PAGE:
By Erik Schelzig, Associated Press
NASHVILLE, Tenn. — The sponsor of a proposal to strip state courts of the power to block laws enacted by the Tennessee General Assembly quietly withdrew the bill on Monday after receiving heavy criticism from both sides of the political aisle.
Senate Judiciary Chairwoman Mae Beavers, R-Mt. Juliet, announced without any specific explanation she was abandoning four bills including the judicial oversight measure.
“Or speaker pro tem has been telling us we need to withdraw bills or we need to dispose of them in some way,” she in brief remarks on the Senate floor. “So I’m going to do everything I can to honor that request.”
Beavers last week told The Associated Press that the bill was aimed at reeling in what she called out-of-control courts.
“As we’ve come down through the years, they’ve used case law to rule on things and we’ve gotten farther and farther from the constitution,” she said. “The courts have taken on a whole new supremacy, where they’re making the policy instead of the legislative bodies making the policy.”
That approach was disputed by several Senate colleagues, including by Speaker Ron Ramsey, R-Blountville, who said that even though he often disagrees with judicial decision, Beavers’ proposal would go too far.
“That is crossing the line on separation of powers between the legislative and judicial branches,” he said. “Because we make the law and they interpret the law. If you don’t like what they’re coming down with, then you do everything you can to change the court.”
Democratic Sen. Roy Herron, a Dresden attorney, said judicial oversight is a fundamental part of the way state government works.
“Democracy is threatened by those who would take away the independence of the judiciary,” he said. “We ought to look very carefully before the politicians begin to take away the independence of the judiciary in Tennessee.”
Fellow Democratic Sen. Andy Berke, a Chattanooga attorney, said it’s unlikely Beavers’ bill would have survived a legal challenge.
“We in government shouldn’t be part of a power grab,” he said. “Any time you try to grab another branch’s powers, the court is likely going to invalidate that.”
The judicial oversight measure was one of several Republican measures introduced in the GOP-controlled Legislature this session taking takes affecting the courts, including efforts to change the way judges are disciplined and taking the first step toward approving a constitutional amendment to resolve legal questions about the way appeals judges are appointed and retained.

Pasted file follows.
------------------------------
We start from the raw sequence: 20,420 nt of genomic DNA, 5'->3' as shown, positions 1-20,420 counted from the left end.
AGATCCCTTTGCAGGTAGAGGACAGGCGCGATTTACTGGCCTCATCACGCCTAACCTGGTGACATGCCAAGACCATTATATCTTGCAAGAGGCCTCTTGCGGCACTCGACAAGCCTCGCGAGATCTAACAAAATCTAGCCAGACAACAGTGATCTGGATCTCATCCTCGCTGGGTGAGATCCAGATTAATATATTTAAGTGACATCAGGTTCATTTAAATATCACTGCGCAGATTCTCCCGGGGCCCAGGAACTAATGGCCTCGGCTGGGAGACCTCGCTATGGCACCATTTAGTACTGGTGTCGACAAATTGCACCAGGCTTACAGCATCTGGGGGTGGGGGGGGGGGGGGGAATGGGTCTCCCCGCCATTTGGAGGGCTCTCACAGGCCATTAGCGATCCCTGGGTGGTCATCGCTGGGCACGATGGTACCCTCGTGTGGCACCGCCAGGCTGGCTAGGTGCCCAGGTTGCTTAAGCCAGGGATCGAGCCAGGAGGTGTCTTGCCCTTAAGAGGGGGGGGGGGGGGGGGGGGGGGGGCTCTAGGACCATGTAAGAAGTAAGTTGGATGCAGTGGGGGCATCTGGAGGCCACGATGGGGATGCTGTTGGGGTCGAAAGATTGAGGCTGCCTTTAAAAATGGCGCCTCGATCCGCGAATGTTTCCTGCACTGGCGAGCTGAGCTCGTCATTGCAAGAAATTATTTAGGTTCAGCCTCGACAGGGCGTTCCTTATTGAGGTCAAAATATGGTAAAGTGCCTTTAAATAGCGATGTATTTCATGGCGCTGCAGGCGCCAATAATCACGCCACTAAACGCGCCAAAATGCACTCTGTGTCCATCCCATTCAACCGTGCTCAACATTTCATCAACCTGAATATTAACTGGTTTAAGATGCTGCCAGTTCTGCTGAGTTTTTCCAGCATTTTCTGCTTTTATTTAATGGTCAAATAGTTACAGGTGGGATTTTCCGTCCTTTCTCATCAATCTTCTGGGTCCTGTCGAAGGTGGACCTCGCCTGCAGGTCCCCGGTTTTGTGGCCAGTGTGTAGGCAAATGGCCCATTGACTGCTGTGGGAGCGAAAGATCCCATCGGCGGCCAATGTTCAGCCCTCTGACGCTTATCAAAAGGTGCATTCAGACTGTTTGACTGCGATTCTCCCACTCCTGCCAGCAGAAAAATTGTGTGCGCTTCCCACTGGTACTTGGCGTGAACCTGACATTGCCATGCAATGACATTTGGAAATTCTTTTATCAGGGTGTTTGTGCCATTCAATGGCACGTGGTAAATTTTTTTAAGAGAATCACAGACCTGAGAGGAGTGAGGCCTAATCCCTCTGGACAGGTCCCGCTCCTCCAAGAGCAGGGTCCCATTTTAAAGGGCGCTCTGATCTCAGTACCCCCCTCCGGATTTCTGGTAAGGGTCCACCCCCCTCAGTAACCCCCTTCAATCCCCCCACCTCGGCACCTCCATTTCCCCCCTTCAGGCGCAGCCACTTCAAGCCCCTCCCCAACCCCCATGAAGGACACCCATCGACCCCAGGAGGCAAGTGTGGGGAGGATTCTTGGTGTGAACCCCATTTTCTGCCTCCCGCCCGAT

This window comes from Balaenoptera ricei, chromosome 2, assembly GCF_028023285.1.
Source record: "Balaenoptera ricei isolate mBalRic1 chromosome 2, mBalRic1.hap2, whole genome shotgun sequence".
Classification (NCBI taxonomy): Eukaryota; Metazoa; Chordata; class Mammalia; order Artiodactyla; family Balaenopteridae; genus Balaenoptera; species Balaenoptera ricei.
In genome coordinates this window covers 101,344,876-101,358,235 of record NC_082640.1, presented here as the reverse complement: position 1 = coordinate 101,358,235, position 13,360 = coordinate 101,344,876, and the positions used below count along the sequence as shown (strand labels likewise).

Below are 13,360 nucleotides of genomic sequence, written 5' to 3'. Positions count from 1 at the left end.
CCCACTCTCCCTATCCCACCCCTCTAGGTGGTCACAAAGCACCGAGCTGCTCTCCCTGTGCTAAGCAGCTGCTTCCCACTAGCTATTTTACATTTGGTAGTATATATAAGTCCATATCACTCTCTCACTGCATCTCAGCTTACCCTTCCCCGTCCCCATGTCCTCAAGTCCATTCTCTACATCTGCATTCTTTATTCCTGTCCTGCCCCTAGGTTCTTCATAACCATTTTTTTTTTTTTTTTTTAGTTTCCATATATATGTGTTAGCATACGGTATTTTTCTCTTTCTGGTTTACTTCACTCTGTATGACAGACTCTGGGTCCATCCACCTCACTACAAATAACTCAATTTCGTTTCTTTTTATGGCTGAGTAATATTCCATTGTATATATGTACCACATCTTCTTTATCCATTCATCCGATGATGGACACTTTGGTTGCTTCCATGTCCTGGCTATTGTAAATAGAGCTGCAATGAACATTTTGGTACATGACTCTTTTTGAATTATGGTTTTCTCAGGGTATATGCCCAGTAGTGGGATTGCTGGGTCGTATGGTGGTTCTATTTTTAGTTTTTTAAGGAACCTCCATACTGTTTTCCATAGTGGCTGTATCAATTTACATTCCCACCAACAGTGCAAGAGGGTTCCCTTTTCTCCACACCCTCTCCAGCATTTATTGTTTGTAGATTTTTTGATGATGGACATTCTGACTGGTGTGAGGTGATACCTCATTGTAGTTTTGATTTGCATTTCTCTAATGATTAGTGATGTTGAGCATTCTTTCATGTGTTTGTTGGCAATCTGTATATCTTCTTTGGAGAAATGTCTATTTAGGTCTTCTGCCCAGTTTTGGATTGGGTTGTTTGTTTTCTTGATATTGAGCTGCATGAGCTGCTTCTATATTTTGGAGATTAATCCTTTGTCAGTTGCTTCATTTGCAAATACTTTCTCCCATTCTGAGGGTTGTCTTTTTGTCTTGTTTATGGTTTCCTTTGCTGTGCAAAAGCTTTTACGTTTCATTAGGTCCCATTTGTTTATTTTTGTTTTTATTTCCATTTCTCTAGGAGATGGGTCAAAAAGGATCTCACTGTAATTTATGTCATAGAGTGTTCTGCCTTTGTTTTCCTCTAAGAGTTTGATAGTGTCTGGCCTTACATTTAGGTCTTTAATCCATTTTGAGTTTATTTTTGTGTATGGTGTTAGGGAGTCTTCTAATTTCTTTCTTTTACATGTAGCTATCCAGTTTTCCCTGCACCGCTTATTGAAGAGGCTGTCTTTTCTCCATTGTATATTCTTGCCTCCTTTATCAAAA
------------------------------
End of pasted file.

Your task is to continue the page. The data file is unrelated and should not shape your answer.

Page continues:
Ramsey said he is joined by Gov. Bill Haslam and House Speaker Beth Harwell in opposing the popular election of Supreme Court justices.
“I’m not in favor of statewide election of judges — I’ve been very plain with that,” Ramsey said. “Yet at the same time I think when the words are plainly in our constitution that judges shall be elected by the qualified voters of our state, that we need to amend the constitution and take that out.”
Allan Ramsaur, executive director of the Tennessee Bar Association, said he sees the changes as unnecessary because the state Supreme Court has upheld the current system under which the governor appoints appeals judges and they stand for yes-no retention votes after that.
“But if the General Assembly decides a constitutional amendment is necessary, we’ll support that, too,” he said.
Both chambers would have to approve the proposed constitutional amendment this session in order to keep it on track for going before the voters in 2014. Otherwise, the earliest such a measure could go on the ballot would be in 2018.
Ramsey has said he also expects to make progress this year on efforts to make the attorney general a popularly elected position, rather than one that’s appointed by the state Supreme Court.
Ramsey also said fellow Republicans this year said he also expects lawmakers will replace a commission that disciplines Tennessee judges to promote greater transparency. Fellow Republican Sen. Mike Faulk last week filed a bill to replace the Court of the Judiciary with a 16-person Board of Judicial Conduct.
The new panel would have to make quarterly reports to the Legislature on complaints and disciplinary action against judges.
Shelby County Criminal Judge Chris Craft, the judiciary court’s presiding judge, acknowledged in legislative hearings last year that panel could have been more transparent in the past, and that officials were working on ways to be open about the types of cases it handles and the kinds of cases that have to be dismissed.
According to the panel’s annual report released in August, of the 334 cases disposed of last year, 314, or 94 percent, were dismissed.
Lawyers welcome the proposals in Faulk’s bill, Ramsaur said.
“We think a strong and independent body to handle judicial discipline is important,” he said.